There are certain investment environments that augur much more favorably for the high-flying, parabolic-revenue-growing, negative-earnings-having tech stock cohort than others. We continue to have exceptionally easy monetary policy in the face of a strong economy. As long as the Fed remains accommodative and we avoid negative growth (reminder: slowing growth is not the same as a recession), the outperformance of this group should continue.
Before I dive into fundamentals, let's begin by reviewing how popular this company is becoming with hedge funds, which is what led me to look at it closer in the first place. This includes being the largest position in what has been the No. 2 best-performing of 13F-reporting hedge funds over the last ten years: Whale Rock Capital.
Whale Rock is an exclusively tech-oriented fund with roughly $6 billion in assets under management. It currently has nearly 7% of its portfolio invested in Coupa, representing a 5% stake in the company. Coupa has also been a growing institutional choice, with a 33% increase in reported holdings amongst hedge funds this year.
Coupa is a member of one of the most rapidly-growing technology sectors: cloud-computing software and services for businesses. They are what's called a "spend management" company, meaning they help companies become more efficient and informed regarding how they allocate capital and costs.
While the mega-corporations of the world are already segueing over to contemporary forms of payments via mobile and online, many smaller businesses have yet to fully adapt. Coupa is offering a fairly straightforward product and providing a service that all companies should be incorporating into their 21st-century operations.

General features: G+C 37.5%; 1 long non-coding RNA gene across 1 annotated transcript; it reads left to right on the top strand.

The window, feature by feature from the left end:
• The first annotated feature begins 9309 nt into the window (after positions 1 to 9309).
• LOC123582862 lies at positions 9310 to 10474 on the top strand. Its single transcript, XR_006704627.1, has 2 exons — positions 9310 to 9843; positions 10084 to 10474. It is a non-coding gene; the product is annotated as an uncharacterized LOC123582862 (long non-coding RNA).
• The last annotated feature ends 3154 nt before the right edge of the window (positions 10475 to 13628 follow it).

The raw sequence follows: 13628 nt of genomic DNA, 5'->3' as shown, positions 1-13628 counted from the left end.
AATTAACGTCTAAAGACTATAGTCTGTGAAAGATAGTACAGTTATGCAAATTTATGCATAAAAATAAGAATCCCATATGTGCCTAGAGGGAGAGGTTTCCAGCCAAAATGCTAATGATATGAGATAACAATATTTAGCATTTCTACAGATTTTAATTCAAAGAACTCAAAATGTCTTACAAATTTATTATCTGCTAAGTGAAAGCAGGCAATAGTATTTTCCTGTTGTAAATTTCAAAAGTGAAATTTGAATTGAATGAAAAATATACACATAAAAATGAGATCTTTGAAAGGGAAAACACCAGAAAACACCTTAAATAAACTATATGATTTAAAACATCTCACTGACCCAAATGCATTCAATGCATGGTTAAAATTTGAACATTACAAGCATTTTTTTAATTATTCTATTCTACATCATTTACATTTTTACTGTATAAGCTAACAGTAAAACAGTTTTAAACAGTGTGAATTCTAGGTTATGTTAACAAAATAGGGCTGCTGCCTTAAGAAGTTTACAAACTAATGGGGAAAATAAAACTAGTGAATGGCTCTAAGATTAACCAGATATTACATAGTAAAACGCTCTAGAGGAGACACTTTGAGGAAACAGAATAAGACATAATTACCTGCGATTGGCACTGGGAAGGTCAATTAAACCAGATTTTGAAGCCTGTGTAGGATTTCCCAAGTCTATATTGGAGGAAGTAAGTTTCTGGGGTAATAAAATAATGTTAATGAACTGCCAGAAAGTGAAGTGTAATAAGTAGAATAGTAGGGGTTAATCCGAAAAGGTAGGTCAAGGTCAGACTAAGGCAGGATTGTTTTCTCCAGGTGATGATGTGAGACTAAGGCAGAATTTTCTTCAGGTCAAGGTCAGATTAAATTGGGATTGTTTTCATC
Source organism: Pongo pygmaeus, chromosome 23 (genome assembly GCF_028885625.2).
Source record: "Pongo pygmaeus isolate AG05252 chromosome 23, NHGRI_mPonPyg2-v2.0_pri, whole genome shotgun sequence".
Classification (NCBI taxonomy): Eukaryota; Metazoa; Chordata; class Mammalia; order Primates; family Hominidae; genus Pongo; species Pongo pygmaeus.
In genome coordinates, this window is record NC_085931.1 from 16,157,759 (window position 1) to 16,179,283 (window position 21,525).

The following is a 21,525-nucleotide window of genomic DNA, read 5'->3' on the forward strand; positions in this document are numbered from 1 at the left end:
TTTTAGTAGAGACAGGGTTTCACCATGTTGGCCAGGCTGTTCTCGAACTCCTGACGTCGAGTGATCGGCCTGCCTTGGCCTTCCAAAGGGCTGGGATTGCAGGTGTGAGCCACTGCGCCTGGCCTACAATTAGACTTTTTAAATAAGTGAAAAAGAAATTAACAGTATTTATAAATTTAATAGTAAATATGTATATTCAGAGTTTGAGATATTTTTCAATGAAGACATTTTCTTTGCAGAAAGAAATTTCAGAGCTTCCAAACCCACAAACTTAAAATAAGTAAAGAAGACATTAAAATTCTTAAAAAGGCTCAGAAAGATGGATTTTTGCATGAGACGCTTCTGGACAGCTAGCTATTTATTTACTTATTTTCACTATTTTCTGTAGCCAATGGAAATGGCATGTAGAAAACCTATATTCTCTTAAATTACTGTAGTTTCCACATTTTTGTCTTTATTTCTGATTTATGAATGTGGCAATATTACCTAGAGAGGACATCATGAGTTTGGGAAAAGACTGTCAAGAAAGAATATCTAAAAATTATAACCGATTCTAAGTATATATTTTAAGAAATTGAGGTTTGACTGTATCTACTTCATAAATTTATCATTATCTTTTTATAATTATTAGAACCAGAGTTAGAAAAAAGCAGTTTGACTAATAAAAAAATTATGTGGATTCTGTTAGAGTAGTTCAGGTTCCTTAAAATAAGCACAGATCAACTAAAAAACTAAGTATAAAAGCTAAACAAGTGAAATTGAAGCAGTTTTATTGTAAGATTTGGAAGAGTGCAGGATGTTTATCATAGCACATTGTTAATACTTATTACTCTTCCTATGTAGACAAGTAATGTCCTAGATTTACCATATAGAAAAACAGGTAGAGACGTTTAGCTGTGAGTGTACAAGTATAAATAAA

The growth Coupa has experienced is consistent with this assumption.
Coupa has produced YOY quarterly revenue growth from 34-53% (53% was the most recent quarter) since its IPO in October 2016. As most early-stage tech companies with stratospheric growth but no net income yet tend to do, its stock price has followed the trajectory of its revenue growth. What usually fuels this growth is substantial spending, and Coupa has been no exception, as the charts illustrate below. It's crushed the market both this year -- with a 119% YTD return -- and since its IPO.
Of note: the changes in revenue growth are consistent with expenses. However, the percentage change in revenue growth has consistently outpaced the percentage change in expense growth, an encouraging sign of eventual profitability.
Coupa's most-recent quarterly earnings topped analyst estimates by 10% as it registered a 51% increase in subscription revenues (its primary income source) and a 57% uptick in quarterly billings. Management raised guidance.
It's decently geographically diversified as well, with 25% of revenue coming from Europe. Something it hopes to increase as it focuses on aggressive global expansion, with offices in California, Europe, Latin America, and Asia Pacific.
What you have here is an overvalued stock by fundamental analysis metrics that mostly focus on earnings. However this fairly narrow, P/E-centric assessment process has caused the value-oriented Buffets and Einhorns of the investing world to eschew these high-fliers, and post returns that reflect it.
So long as economic and monetary conditions remain favorable and the expansion continues, this class of stock should lead. Coupa is a best-in-class option to consider adding.
The author is long COUP.